I've been wondering about them, are they cost effective for someone who prints very little?
 

AES

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I've been wondering about them, are they cost effective for someone who prints very little?

In my own case, YES, though I hasten to add that my Laser (a Brother actually, though I think it makes little difference, any of the big names seem more or less the same) is "only" B&W printer. At a very rough guess, since retirement I probably print no more than about 30 to 50 pages per month.

I probably use one toner pack about every 2 years, perhaps a little longer, and at about 20 quid (equivalent) I find that not too bad. One "trick" (which was listed by Brother in their Manual BTW) is when you first notice your prints getting a little faint, remove the toner cartridge and shake it side to side a bit (not too violently), then replace. That seems to help, along with setting the printer to "toner saving" for all prints. That doesn't seem to make the prints at all faint.

BTW, I always have a spare toner cartridge on hand, and it stays within its sealed plastic pouch (and cardboard box) until its actually needed.

However I do also have an Epson colour ink jet printer, simply for photo printing these days. Again I don't print all that much, but at the time I bought it, it came up with good marks in all the reviews for high quality photos (with the special Epson paper, which I also use). I print perhaps <10 photos per month, on average. The specific model I have is the Epson Stylus Photo R360, but as said, it's probably at least 8 years old now, maybe more. The cartridges do dry out from time to time, though I keep the printer covered when not in use, and it's also half way up the wall on a shelf, and not directly in front of a window, all of which MAY help delay drying out. Although the cartridges are VERY expensive (IMO) at least the R360 has 6 separate ink cartridges and it will allow you to change them individually so buying "1 or 2 at a time" is not too pocket busting.

I did try non-Epson cartridges once, but despite the manufacturer's instructions, I never did manage to get the Epson to play ball with them. But at least I did get a refund for those when I returned them.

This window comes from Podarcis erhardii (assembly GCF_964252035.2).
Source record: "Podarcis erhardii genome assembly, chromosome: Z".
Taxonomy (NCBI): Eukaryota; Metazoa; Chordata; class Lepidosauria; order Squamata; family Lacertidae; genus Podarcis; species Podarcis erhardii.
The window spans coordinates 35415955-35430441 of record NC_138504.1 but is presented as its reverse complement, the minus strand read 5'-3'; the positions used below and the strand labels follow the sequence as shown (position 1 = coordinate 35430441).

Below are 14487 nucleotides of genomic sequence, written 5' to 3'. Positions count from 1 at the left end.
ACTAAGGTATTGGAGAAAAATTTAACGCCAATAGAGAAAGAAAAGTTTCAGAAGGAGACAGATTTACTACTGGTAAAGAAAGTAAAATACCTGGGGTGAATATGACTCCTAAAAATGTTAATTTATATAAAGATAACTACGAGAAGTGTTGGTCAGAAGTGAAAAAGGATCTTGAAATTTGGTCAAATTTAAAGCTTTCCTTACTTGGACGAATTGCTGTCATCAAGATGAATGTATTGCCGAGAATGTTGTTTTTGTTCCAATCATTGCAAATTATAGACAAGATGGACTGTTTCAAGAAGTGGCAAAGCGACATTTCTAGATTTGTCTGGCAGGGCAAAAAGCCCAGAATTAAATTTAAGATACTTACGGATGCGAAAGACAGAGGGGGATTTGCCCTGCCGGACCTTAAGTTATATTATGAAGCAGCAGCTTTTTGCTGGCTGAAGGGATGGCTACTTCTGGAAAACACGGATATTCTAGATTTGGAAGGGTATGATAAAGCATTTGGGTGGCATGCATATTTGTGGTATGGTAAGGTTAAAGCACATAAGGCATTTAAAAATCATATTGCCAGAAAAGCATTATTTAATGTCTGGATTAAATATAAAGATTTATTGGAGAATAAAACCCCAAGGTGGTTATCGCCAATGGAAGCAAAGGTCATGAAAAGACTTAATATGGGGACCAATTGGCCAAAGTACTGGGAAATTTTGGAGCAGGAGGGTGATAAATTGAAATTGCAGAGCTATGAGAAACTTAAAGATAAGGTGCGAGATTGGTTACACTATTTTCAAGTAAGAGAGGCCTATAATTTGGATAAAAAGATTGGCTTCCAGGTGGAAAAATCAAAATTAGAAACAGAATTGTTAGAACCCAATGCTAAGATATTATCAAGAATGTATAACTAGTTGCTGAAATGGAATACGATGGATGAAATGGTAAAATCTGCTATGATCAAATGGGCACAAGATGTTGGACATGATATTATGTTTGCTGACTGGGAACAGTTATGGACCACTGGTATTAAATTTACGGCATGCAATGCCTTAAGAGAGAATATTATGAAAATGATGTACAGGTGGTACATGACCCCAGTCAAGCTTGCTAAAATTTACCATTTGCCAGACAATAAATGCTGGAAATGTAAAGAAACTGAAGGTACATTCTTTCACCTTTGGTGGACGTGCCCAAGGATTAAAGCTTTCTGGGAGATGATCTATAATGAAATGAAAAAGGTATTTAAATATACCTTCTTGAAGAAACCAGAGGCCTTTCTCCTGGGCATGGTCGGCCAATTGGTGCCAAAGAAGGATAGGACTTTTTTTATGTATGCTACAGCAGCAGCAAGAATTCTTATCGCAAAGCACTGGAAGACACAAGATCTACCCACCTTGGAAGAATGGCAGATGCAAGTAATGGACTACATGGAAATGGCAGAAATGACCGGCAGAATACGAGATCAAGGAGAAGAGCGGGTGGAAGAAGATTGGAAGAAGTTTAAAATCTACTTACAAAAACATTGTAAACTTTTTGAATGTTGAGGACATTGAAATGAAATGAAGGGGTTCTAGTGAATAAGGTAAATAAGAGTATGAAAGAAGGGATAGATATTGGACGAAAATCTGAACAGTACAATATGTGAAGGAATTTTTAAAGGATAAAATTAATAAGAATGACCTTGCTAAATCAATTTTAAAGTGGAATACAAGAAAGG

HTH
 
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MARK.B.

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Tis the reason why printer ink is one of the most valuable commodities by weight .
Have you tried giving the print heads a good clean :unsure:
 

moosepig

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It's a crazy world, all right.
 

seanf

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For ink?

I saw someone offering ink for £10 per month
HP's Instant Ink service starts at £0.99 per month if you are a very light user (15 pages per month, with £1 for an additional 10 pages if needed). It can work out much cheaper than buying cartridges retail if they have a plan that suits you and they automatically send new cartridges out as needed and reuse/recycle the old ones

Sean
 

alan895

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I've been wondering about them, are they cost effective for someone who prints very little?
For me it has: I paid £55 for the printer (a Dell 1250c) in 2012 and paid about £14 for four compatible toners about 4 years ago of which I've installed two so far. My printing needs are very minimal so its worked out very well.
 

baldkev

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It's a crazy world, all right.
😆 950 quid!!!!!

Back to Epson printers, i too have one, bought a load of cartridges for about 12 quid off ebay, fake, and after the hasstle of making the printer accept them, happy days. The reason the printers are cheap is probably to get you to buy into their brand. Our cartridges were about 30 quid for one set of epson. I only use mine for invoices and occasional printing emails etc. At one point the mrs printed hundreds of pages for her coursework.... all good on fake cartridges. Our printer ( and laptops ) are all over 10 years old now
 

Doug71

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I never realised how expensive printer cartridges were until I started doing the home schooling thing during lockdown

I normally just print off the odd invoice but suddenly it was pages and pages everyday, and in colour 😲

Cost me a fortune.